Sunday, March 29, 2015


Shibori with indigo by Alice H.

Today, members of the Fall 2014 Fabric Painting, Printing and Stitching to Tell a Story with Cloth class got together for our first "Stitch-In"! It was a great opportunity to share what we are working on and to stitch and drink tea. Here are some of the pieces that we got to ooo and ahhh at...

Alice H.
Indigo seemed to be the theme of the day! Alice brought in her beautiful shibori piece. Barbara brought along a series of indigo pillows with lovely stitched textures. She has some tutorials about how to make two of these pillows on her blog.

Barbara M.-C.: Indigo pillow

Indigo pillow by Barbara M.-C.

Love this textural detail!

Another pillow by Barbara.

The textures in this fish are just wonderful!

Barbara played with hand and machine stitching and stitched over paper as well.
Even Susan P. brought in indigo pieces to share. She just completed a workshop and had beautiful samples.

One of Susan's indigo samples.

Susan also brought in three completed pieces from her Ancients series.

Susan has named this piece, "CHI".
The tiny stitched details really enhanced the printing on Susan's pieces.
Lots of layers on this piece by Susan. She printed on both cotton and sheer silk fabrics and collaged them together with stitching. (Sorry the color in this photo is not quite right)
I love the hand stitched details in this piece by Susan.

I brought along my Equinox Cloth and Early Spring pieces to stitch on. We are planning to have Stitch-Ins on a regular basis...can't wait for next month!

The next session of Fabric Painting, Printing and Stitching to Tell a Story with Cloth starts on April 22! You too can make amazing stories like the ones above!

Saturday, March 28, 2015

Equinox Cloth and Mark Making

I've been stitching away on the Equinox Cloth. It's been calming and meditative. I'm using a variation of the running stitch where there are small stitches on the front of the cloth and larger ones on the back. I'm trying to make parallel rows of these small stitches to see the effect that they make.

I like the gentle puckering of the cloth. I've noticed that the lines of puckering run perpendicular to the lines of stitching. I'm also enjoying the "feel" of the layers of stitched cloth...very solid in my hands.

The back side with the larger stitches is also beautiful in its own way. I used a hand-dyed backing cloth that complements the colors of the tea dyed fabrics on the front side.

Today, I pulled out Helen Parrott's book, Mark Making: Fresh Inspiration for Quilt and Fiber Artists.

I love how Helen Parrott works with simple stitches, such as the running stitch, to build a vocabulary of marks. She is strongly influenced by the marks she sees out in nature and in finding ways to interpret that in stitch. Below are some images from her book.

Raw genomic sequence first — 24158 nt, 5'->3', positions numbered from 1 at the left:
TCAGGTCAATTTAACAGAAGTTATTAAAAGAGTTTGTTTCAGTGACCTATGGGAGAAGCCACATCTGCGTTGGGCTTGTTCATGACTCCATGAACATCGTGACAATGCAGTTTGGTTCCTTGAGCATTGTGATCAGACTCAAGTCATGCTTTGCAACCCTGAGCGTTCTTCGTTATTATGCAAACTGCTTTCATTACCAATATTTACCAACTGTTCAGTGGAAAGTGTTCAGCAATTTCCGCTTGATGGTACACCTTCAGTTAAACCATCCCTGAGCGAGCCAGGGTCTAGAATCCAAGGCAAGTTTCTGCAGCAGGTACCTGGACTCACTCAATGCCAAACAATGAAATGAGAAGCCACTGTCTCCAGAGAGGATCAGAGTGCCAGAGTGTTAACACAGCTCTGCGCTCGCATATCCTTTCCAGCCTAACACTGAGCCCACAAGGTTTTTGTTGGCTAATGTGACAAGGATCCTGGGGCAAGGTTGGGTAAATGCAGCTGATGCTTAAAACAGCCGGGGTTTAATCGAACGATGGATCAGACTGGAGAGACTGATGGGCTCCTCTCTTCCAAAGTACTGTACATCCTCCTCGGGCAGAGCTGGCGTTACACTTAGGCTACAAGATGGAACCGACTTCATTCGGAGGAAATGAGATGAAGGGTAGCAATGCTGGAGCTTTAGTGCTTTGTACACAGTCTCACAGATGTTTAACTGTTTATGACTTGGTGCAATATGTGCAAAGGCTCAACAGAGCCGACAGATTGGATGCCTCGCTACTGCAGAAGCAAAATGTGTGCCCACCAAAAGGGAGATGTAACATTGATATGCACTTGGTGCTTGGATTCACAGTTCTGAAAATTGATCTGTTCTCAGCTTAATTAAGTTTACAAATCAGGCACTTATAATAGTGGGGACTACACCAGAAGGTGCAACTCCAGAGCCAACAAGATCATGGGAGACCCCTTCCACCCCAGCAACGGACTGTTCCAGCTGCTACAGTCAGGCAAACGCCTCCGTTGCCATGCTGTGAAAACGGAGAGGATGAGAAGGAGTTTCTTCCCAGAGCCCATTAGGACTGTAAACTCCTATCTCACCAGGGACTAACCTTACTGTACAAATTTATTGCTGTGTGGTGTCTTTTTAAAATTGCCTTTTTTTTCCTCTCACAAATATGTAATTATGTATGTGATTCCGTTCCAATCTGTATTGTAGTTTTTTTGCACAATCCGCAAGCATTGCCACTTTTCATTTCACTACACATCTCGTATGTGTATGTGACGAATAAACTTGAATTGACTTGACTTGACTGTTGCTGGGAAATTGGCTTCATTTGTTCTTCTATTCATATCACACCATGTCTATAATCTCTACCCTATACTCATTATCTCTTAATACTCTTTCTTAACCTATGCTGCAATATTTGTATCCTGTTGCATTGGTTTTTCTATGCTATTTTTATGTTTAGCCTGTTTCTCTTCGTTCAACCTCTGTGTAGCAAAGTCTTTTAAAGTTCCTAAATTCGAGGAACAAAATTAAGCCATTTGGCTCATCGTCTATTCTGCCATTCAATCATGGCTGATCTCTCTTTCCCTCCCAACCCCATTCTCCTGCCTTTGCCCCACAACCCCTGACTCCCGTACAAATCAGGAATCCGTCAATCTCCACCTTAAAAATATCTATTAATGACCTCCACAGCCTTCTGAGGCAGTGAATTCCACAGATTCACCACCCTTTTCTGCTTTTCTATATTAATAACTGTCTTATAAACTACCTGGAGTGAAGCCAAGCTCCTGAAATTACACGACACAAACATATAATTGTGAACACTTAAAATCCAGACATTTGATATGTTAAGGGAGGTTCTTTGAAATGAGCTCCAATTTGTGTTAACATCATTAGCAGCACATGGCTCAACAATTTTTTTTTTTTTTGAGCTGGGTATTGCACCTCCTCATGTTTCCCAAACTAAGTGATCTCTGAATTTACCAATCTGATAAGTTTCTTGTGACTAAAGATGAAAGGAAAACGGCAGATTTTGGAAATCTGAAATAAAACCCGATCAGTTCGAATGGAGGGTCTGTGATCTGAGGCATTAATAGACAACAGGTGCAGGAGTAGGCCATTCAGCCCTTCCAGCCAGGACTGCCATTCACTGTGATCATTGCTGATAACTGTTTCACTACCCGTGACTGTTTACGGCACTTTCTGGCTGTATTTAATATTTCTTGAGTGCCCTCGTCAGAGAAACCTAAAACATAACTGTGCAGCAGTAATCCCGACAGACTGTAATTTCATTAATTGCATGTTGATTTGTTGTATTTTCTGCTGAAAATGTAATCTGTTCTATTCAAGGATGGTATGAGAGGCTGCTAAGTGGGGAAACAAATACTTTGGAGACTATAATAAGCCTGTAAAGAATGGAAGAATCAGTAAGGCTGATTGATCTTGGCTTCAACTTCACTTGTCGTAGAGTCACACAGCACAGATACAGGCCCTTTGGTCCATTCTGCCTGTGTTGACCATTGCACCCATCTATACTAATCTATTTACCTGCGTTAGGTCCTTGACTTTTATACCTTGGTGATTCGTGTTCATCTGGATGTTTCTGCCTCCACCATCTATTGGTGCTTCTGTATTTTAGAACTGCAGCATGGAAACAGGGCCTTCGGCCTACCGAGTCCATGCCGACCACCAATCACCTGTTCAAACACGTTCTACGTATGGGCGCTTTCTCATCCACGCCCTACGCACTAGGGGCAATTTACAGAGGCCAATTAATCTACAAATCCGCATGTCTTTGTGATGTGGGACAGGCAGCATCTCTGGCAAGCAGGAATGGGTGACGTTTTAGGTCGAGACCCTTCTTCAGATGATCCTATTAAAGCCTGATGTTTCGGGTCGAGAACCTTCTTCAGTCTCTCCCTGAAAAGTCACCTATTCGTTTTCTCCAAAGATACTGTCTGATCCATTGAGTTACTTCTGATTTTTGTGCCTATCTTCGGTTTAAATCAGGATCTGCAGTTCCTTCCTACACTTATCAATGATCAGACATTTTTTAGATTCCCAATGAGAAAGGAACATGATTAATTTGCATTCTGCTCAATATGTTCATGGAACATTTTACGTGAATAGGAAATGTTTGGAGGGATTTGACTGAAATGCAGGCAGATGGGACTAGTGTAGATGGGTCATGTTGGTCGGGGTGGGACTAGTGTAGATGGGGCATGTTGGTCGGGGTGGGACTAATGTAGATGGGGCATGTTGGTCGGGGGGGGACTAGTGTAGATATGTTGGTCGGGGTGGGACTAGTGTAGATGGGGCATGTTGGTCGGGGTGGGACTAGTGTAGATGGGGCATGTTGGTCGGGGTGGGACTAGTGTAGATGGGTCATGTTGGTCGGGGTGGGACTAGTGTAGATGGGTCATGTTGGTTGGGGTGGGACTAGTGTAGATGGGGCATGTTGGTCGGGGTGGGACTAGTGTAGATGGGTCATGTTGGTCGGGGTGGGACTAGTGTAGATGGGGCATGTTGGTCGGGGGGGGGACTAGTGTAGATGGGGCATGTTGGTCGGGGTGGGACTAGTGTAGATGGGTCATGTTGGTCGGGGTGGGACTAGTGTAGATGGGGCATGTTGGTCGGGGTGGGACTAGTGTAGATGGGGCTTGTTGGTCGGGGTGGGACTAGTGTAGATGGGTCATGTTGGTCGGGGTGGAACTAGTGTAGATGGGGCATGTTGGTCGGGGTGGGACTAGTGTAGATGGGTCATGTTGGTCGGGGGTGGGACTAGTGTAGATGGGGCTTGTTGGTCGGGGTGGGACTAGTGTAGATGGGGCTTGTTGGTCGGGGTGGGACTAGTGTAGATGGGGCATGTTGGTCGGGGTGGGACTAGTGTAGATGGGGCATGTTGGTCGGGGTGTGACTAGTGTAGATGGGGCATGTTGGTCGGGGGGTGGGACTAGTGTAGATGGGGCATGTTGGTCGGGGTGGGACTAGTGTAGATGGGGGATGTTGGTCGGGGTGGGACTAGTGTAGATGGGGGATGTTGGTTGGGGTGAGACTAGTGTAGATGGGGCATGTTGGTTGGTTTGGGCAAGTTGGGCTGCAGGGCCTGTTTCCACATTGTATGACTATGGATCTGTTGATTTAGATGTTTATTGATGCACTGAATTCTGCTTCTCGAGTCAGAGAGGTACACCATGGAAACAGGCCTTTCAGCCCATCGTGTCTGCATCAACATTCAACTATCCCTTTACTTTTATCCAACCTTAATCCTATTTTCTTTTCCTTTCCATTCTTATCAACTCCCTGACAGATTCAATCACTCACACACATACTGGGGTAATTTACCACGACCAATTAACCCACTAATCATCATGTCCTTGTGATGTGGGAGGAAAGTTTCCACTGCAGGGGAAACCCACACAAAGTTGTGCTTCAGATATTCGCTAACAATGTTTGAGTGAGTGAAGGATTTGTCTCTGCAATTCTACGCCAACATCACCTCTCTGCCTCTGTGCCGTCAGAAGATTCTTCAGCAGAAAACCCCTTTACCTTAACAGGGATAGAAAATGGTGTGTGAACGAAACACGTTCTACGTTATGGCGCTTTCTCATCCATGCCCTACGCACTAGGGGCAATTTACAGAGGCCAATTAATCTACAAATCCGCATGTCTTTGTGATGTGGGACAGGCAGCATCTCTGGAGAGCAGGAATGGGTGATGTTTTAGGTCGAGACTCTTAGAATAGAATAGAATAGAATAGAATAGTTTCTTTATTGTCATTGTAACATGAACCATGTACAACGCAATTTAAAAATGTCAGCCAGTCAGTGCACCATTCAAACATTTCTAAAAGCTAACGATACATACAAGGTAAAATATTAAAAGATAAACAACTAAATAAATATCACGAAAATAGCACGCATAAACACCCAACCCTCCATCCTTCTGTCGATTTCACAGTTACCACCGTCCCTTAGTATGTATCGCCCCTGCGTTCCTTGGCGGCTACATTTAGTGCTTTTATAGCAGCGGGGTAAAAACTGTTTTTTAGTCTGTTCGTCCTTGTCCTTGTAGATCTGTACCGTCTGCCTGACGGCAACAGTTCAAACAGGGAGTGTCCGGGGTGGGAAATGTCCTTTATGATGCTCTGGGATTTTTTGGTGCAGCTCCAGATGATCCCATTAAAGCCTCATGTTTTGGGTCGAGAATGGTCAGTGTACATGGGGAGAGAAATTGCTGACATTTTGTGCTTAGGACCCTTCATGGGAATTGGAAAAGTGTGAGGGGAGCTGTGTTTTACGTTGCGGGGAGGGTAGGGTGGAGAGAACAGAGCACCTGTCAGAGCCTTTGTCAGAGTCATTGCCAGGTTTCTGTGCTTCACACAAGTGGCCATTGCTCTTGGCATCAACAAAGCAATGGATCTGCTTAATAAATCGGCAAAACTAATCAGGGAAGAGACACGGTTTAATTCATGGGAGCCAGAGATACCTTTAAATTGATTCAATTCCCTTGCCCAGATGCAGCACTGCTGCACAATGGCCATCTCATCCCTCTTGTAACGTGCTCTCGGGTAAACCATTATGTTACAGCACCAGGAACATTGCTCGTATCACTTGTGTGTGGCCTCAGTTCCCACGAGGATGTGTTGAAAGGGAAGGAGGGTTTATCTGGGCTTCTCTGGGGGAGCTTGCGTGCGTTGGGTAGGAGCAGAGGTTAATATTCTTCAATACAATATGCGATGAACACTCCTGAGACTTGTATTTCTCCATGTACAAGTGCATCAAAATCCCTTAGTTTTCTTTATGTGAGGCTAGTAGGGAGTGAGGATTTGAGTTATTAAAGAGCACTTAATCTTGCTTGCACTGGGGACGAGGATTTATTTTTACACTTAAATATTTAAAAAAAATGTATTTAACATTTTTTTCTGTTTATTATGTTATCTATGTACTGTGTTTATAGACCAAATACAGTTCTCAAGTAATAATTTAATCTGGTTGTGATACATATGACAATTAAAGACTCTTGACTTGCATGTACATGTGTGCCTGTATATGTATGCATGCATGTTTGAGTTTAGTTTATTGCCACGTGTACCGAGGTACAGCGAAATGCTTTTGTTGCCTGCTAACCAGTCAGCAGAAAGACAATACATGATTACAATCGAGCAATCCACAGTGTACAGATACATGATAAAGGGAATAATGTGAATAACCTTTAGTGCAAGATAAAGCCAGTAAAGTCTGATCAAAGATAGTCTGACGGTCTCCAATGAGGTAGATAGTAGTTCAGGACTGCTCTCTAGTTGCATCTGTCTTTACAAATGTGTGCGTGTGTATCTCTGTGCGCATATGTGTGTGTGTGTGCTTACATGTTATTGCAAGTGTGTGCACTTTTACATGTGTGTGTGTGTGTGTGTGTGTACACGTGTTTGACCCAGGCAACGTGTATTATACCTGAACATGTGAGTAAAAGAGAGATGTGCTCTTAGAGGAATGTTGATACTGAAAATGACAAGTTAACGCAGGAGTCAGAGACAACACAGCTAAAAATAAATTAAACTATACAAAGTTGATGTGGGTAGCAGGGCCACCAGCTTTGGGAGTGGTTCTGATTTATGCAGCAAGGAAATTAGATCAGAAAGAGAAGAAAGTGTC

Some of the students in my Healing Cloth workshop suggested that I consider teaching a class just on embroidery. Many, many years ago, I did teach a series on basic hand stitches and how to manipulate them for different effects. I'm noticing that there is a growing interest in hand stitching again so it might be time to consider offering such a class...perhaps on mark-making and stitch structure. Hmm...ideas are starting to whirl around in my head...

Sunday, March 22, 2015

Healing Cloth Workshop

Virginia O.

This weekend I taught my Patching, Stitching, Weaving: Creating Healing Cloth workshop at The Art League School.

It was a really rich, full weekend. Six diligent and fabulous women participated. Two ventured to Alexandria, VA from upstate New York and one from Pennsylvania! All came with open minds and hearts and a willingness to share!

A great deal of progress was made on the Healing Cloths over the two days...we all agreed that we wish there could have been a third day.

Some of the cloths focused on life transitions...

Gail H.

Linda M.

One on a hope for inner peace...

Virginia O.

Another about relationship...

Cheryl C.
Cheryl C.

One about sisterhood and a hope for health...

Ruth T.

And one celebrating surviving cancer...

Judy G.
Judy G.

Thank you Gail, Linda, Virginia, Cheryl, Ruth and Judy for a powerful weekend workshop!

Thursday, March 19, 2015

Searching for Roy G Biv #4: Yellow Final Update

Detail of painted dreidel.

It's the third Thursday of the month...time, once again,  to search for Mr. Roy G Biv (the colors of the rainbow)! The color this month is YELLOW.

I decided to focus on YELLOW items in my home. I had some beautiful late afternoon light to play with.

Ornate glass candlestick that belonged to my grandmother.
Flower made by my niece, Poppy.
Detail from stained glass box.
Yellow bead and ladybug box made by my friend, Beth.
Enameled piece by me!
Ceramic container that belonged to my grandmother.

If you'd like to join Jennifer Coyne Qudeen and me this month, post up to five YELLOW photos on your blog and leave a comment here or on Jennifer's blog. We'll link to your post for a colorful blog hop! I'll be updating this post through Saturday midnight Eastern USA time. Hope you join in the fun!

Fiona at Paper Ponderings speaks passionately about her life as an artist and shares YELLOW by a fellow artist.

Mary Ann at Blue Sky Dreaming has mysterious YELLOWS.

Sharmon Davidson has some YELLOW Swallowtails and a woven collage that really sings!

Linda Stokes has a great YELLOW still life of the tools in her studio. Check it out!

Elfi has some gorgeous "jump right out at you " YELLOWS! Love the YELLOW buildings and the shot with the rose.

Eric at Cerulean features a series of his YELLOW collages from a recent exhibit. See how different they look on different color backgrounds.

Here are some additional players...

Jennifer found YELLOW in lots of interesting places. I want those boots!

Maya at Take Diversion has natural and man-made YELLOWS. Love the selection of natural dye materials.

Elizabeth at PGFiber2Art has some cheery YELLOWS. I especially love the Peeps car!

Fran at At the End of the Day found YELLOW all around her (and it made her smile:)).

Margaret at Charlton Stitcher has some very special YELLOWS featuring a solar eclipse! Read about her experience.

Lisa at arzigogolare has jubilant YELLOWS!

A late entry but please be sure to stop by...

Susan at Tracemarks for some stunning YELLOW selections!

Here are the dates for Searching for ROY G BIV Round #4 -2015 (the colors of the rainbow and beyond!):
April 16: Green
May 21: Blue
June 18: Indigo
July 16: Violet
August 20: Brown
September 17: Metallic Gold
October 15: Gray
November 19: Pink
December17: Blogger's Choice

Monday, March 16, 2015